Cover image for Towards an ethics of community negotiations of difference in a pluralist society
Title:
Towards an ethics of community negotiations of difference in a pluralist society
Author:
Olthuis, James H.
ISBN:
9780889206601
Publication Information:
Waterloo, Ont. : Published for the Canadian Corporation for Studies in Religion = Corporation canadienne des sciences religeuses by Wilfrid Laurier University Press, 2000 (Baltimore, Md. : Project Muse 2012) (Baltimore, Md. : Project MUSE, 2015)
Physical Description:
1 online resource (1 electronic text (ix, 226 p.) :) ill., digital file.
Series:
Comparative ethics series ; v. 5

UPCC book collections on Project MUSE.

Comparative ethics series ; v. 5.
General Note:
Issued as part of UPCC book collections on Project MUSE.
Contents:
Plotting the margins : a historical episode in the management of social plurality / Robert Sweetman -- Consequences of liberalism : ideological domination in Rorty's public/private split / Hendrik Hart -- Indoctrination and assimilation in plural settings / Ken Badley -- "Woman" in the plural : negotiating sameness and difference in feminist theory / Janet Catherina Wesselius -- Religious conflicts, public policy, and moral authority : reflections on Christian faith and homosexual rights in a plural society / Hendrik Hart -- Rethinking the family : belonging, respecting, and connecting / James H. Olthuis -- Female genital mutilation : an examination of a harmful traditional practice in a Canadian context / Lisa Chisholm-Smith -- Violent asymmetry : the shape of power in the current debate over morality of homosexuality / Ronald A. Kuipers -- Native self-government : between the spiritual fire and the political fire / George Vandervelde -- On identity and aesthetic voice of the culturally displaced / Calvin Seerveld.
Abstract:
This collection of significant essays suggests that to truly honour differences in matters of faith and religion we must publicly exercise and celebrate them. The secular/sacred, public/private divisions long considered sacred in the West need to be dismantled if Canada (or any nation state) is to develop a genuine mosaic that embraces fundamental differences instead of a melting pot that marginalizes. An ethics of difference starts with a recognition of difference, not as deviance or deficit that threatens but as otherness to connect with, cherish, and celebrate. The book begins with the suggestion that our inability to come to terms with social plurality is not fundamentally the fault of religious differences, and that a public/private split inadequately deals with matters of basic difference. It then explores how encouraging people to live out their respective faiths may open new possibilities for respectful, honourable, and just negotiations of contemporary dilemmas arising out of the multicultural fabric of Canadian life. Towards an Ethics of Community introduces readers to some of the most challenging and divisive dilemmas we face in this increasingly pluralistic, postmodern world; issues such as family and domestic violence, Aboriginal rights, homosexuality and public policy, and female genital mutilation. This is a book truly global in scope and significance.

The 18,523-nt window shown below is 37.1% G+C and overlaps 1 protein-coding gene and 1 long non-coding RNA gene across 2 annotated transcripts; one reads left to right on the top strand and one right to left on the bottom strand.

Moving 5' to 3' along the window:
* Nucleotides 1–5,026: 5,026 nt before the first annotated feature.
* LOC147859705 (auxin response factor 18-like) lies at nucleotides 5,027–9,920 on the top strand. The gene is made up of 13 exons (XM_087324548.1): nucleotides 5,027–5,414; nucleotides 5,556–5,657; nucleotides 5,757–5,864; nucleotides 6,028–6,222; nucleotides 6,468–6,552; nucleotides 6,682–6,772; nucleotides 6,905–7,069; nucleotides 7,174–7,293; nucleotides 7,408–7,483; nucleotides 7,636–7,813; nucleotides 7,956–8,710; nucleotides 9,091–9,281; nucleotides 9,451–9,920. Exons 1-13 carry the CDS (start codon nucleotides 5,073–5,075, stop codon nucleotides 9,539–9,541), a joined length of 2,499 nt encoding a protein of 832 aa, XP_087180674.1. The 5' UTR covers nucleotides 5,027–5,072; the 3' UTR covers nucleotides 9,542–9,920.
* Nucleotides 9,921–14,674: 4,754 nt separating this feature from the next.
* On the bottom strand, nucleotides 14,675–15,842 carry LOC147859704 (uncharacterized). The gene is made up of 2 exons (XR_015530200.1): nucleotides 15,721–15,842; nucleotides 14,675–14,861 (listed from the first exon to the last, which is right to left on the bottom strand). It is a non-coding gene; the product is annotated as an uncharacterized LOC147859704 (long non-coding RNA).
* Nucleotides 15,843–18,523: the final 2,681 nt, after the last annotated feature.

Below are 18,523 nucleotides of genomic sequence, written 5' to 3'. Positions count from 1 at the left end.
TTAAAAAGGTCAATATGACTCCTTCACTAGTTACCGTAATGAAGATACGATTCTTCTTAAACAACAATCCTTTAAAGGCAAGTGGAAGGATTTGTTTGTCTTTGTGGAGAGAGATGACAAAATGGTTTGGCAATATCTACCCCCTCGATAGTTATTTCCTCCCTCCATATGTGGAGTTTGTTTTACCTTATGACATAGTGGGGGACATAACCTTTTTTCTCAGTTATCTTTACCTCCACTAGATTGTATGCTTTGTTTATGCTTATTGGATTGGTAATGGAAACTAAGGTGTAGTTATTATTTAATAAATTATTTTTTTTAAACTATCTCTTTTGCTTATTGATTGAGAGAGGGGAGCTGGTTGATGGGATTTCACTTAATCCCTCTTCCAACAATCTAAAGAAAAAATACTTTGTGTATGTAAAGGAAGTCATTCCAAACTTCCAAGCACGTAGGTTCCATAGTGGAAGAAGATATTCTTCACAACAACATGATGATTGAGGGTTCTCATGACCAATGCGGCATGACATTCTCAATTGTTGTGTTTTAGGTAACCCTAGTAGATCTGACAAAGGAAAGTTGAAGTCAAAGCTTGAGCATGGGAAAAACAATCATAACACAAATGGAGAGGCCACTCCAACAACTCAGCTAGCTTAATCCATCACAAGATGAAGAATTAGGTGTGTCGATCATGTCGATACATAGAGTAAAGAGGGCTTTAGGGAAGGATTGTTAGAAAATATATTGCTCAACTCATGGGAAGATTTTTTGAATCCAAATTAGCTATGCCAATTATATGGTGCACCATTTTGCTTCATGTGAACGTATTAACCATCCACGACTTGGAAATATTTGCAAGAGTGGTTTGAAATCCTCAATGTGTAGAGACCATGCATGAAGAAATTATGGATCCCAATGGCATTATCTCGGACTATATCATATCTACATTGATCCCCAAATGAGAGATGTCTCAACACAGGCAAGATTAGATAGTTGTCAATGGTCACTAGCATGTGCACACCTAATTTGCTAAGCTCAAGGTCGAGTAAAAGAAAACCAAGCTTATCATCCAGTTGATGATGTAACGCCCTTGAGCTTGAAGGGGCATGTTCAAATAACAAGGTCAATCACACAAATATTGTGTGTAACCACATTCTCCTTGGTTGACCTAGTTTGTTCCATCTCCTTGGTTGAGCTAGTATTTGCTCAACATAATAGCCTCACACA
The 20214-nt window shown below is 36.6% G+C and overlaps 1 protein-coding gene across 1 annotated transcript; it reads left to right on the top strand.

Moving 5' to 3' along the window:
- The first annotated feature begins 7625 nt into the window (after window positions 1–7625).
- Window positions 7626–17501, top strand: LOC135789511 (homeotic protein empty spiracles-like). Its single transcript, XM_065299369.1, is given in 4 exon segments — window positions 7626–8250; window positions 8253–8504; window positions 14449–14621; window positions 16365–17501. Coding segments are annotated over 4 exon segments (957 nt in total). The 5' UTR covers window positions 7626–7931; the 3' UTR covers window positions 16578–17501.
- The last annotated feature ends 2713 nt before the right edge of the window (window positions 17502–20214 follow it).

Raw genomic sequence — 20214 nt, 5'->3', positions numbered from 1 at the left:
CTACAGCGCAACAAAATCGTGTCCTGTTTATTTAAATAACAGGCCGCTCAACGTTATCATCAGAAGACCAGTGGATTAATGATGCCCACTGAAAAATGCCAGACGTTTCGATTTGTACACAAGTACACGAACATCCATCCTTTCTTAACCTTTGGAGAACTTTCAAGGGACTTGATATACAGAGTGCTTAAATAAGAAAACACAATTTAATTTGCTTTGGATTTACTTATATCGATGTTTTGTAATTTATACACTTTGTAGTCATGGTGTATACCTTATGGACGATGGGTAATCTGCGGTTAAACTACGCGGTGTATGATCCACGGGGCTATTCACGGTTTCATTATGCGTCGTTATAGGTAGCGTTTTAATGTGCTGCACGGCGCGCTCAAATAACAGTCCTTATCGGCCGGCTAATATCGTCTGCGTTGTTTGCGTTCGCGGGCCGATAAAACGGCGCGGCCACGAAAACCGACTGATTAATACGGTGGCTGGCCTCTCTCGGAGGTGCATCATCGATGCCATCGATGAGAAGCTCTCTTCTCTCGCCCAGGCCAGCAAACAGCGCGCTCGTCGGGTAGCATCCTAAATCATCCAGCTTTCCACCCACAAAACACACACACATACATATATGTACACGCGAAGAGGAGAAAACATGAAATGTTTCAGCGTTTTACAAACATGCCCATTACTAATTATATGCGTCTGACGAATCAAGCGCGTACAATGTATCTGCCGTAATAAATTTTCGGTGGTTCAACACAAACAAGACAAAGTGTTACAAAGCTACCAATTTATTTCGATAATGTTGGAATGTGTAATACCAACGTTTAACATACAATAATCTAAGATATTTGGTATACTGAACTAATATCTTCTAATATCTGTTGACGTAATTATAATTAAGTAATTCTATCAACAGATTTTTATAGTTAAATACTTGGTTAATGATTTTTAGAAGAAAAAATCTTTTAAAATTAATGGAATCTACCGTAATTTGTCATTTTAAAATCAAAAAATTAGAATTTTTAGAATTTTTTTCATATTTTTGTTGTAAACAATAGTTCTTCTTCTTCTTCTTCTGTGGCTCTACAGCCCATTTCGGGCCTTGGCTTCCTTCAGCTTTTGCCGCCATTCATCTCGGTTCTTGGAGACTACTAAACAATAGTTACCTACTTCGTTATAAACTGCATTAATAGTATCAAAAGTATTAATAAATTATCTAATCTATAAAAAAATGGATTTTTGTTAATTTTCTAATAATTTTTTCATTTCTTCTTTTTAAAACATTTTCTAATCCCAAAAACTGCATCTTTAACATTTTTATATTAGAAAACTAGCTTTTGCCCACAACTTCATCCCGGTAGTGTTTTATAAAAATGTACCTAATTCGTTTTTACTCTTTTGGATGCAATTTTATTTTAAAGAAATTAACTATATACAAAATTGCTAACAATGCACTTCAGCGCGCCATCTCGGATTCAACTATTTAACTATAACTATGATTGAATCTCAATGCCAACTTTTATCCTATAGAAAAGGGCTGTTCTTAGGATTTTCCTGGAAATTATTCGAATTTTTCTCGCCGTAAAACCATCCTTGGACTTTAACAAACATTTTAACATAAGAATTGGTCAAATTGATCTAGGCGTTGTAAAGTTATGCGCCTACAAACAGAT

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Summary

Summary

How do we deal with difference personally, interpersonally, nationally? Can we weave a cohesive social fabric in a religiously plural society without suppressing differences?

This collection of significant essays suggests that to truly honour differences in matters of faith and religion we must publicly exercise and celebrate them. The secular/sacred, public/private divisions long considered sacred in the West need to be dismantled if Canada (or any nation state) is to develop a genuine mosaic that embraces fundamental differences instead of a melting pot that marginalizes. An ethics of difference starts with a recognition of difference, not as deviance or deficit that threatens but as otherness to connect with, cherish, and celebrate.

The book begins with the suggestion that our inability to come to terms with social plurality is not fundamentally the fault of religious differences, and that a public/private split inadequately deals with matters of basic difference. It then explores how encouraging people to live out their respective faiths may open new possibilities for respectful, honourable, and just negotiations of contemporary dilemmas arising out of the multicultural fabric of Canadian life.

Towards an Ethics of Community introduces readers to some of the most challenging and divisive dilemmas we face in this increasingly pluralistic, postmodern world -- issues such as family and domestic violence, Aboriginal rights, homosexuality and public policy, and female genital mutilation. This is a book truly global in scope and significance.